WASHINGTON — Congressional Democrats charged Tuesday that Republicans are seizing on a health adviser’s self-described “thoughtless” and misleading remarks to attack President Barack Obama’s signature health care law.
The adviser, MIT economist Jonathan Gruber, told groups last year that the “stupidity of the American voter” and a “lack of transparency” were important to passing the legislation in 2010 without any GOP support. Appearing before a House Oversight panel Tuesday, he expanded on earlier apologies.
Gruber said his comments were uninformed, “glib, thoughtless and sometimes downright insulting.” He said passage of the health law was transparent and heavily debated in public, despite his earlier comments. Gruber said he was not the “architect” of the law, and apologized for “inexcusable arrogance.”
Democrats welcomed the chance to tamp down the uproar over Gruber. Rep. Elijah Cummings of Maryland, the top Democrat on the panel, glared at Gruber and called his remarks from 2013 “absolutely stupid” and “incredibly disrespectful.”
But Republican Committee Chairman Darrell Issa of California called Gruber a crucial player in the legislation as he opened a hearing into what he calls “Obamacare.”
The hearing came as prominent Democrats debate the wisdom of devoting much of 2009 — Obama’s first year as president — to the bruising battle for the health care legislation, which finally passed without a single Republican vote. Sen. Chuck Schumer of New York is among those Democrats now criticizing the timing. Top liberals are defending Obama, creating new divisions among Democrats right after major losses in this year’s elections.
Like many congressional hearings, Tuesday’s session may provide partisan fireworks while doing little or nothing to change government policy. The president says he will veto any effort to overturn the health care law, should such a bill reach his desk after Republicans add Senate control to their House majority next year.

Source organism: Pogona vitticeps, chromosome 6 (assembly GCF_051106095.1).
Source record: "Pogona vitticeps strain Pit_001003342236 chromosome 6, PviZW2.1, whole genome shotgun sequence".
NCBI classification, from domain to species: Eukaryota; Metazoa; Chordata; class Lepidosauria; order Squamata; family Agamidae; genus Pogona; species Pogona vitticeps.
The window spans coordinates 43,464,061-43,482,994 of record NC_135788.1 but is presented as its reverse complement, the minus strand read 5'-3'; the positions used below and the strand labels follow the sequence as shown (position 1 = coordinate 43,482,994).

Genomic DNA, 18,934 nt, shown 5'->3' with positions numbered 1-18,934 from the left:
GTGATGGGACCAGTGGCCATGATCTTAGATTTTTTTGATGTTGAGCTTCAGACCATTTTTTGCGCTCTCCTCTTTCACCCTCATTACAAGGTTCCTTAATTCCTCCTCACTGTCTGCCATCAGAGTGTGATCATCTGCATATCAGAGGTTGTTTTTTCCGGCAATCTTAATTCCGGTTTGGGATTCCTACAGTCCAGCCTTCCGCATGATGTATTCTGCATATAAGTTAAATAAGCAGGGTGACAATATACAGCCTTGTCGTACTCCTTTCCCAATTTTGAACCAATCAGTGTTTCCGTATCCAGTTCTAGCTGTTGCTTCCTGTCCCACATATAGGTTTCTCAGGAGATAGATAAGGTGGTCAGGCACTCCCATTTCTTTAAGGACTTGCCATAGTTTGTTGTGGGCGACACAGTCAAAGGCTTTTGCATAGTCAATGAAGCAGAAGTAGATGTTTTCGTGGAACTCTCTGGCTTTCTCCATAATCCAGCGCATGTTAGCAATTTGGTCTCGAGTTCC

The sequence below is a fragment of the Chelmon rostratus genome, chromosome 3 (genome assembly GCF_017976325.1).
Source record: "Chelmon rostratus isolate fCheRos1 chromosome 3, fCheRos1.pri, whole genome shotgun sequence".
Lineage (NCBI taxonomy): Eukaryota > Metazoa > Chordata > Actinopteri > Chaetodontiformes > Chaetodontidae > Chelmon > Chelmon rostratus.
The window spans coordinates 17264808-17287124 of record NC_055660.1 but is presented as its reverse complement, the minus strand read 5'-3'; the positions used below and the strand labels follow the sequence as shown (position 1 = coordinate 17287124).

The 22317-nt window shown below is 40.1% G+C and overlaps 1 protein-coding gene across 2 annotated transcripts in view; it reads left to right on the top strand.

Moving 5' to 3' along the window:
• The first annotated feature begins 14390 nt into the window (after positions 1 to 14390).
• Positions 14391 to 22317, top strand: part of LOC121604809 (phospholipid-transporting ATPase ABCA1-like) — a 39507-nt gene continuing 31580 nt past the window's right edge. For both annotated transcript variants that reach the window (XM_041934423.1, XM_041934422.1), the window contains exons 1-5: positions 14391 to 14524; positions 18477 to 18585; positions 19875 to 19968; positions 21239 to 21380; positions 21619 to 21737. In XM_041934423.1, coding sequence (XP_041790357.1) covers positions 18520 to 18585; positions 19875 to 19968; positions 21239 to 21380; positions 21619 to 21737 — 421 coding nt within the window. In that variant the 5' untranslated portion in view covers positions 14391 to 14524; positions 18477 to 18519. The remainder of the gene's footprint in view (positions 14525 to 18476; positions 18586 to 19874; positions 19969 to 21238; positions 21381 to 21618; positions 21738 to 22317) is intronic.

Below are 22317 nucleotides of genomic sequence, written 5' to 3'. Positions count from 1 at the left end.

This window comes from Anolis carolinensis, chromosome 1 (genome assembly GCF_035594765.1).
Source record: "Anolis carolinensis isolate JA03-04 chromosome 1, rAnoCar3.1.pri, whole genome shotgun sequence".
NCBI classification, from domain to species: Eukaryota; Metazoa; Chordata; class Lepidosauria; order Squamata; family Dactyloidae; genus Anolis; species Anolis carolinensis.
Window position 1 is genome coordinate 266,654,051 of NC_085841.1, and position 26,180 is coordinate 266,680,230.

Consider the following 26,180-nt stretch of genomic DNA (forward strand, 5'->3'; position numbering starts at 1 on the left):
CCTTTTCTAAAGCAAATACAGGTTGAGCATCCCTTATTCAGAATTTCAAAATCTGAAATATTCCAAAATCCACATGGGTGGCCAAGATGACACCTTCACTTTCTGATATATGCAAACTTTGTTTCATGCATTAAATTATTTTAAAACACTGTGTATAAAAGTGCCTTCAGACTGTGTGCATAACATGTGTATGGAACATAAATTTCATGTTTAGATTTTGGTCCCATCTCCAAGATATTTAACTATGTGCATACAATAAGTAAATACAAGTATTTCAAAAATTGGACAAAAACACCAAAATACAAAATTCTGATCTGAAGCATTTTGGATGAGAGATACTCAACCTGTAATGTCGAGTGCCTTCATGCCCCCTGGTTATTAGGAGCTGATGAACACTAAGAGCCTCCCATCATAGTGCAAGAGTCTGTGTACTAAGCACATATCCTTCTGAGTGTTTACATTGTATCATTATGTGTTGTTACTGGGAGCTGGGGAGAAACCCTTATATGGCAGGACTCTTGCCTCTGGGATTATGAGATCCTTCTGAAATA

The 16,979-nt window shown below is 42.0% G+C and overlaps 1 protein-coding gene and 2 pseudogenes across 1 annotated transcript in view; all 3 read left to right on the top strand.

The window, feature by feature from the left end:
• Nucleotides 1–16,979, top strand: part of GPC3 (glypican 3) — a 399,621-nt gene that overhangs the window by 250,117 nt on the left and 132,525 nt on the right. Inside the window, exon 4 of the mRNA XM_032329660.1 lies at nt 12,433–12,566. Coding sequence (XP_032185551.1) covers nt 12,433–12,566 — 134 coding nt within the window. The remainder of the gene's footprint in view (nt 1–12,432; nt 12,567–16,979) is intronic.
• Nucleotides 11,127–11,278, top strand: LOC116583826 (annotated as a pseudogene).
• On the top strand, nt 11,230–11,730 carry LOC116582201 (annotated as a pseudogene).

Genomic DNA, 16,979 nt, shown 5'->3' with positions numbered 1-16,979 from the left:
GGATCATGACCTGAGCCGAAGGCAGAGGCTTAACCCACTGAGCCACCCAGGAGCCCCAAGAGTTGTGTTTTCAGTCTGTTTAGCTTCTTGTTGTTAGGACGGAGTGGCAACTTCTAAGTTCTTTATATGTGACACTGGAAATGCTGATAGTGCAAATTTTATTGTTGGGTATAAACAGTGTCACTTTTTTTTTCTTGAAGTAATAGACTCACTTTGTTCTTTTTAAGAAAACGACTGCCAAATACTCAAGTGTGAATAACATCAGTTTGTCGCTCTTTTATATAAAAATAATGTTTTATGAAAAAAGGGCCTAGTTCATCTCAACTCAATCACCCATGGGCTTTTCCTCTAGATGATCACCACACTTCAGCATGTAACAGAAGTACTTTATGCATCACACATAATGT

Also testifying Tuesday was Marilyn Tavenner, administrator of the Centers for Medicare and Medicaid Services. Issa denied her request to be placed on a separate witness panel from Gruber.
Tavenner is on the hot seat because she gave Issa the wrong enrollment figures when she last testified in September. At that point, she said there were 7.3 million people signed up through the insurance exchanges that offer subsidized private coverage under Obama’s law. It turned out her agency had over-counted that by about 400,000 people, an embarrassing discrepancy discovered by Issa’s investigators after he demanded to see the records. The corrected number for 2014 is 6.7 million.
Tavenner apologized for the mistake Tuesday, saying it was caused by an inadvertent double-counting of people with both dental and medical insurance coverage.
Issa calls the health care law “the poster child for this administration’s broken transparency promises.”
Issa’s bare-knuckled inquiries into administration policies and missteps have often infuriated Democrats while providing welcome fodder for conservative talk shows, speeches and campaigns.
His broadsides against the IRS, State Department and other agencies may have helped excite the Republican base in the November midterm elections. But Issa sometimes embarrasses GOP leaders, as when he cut off the committee microphone at an IRS hearing when Cummings was trying to speak. And some Republican lawmakers chastised Issa when he called then-Obama spokesman Jay Carney a “paid liar.”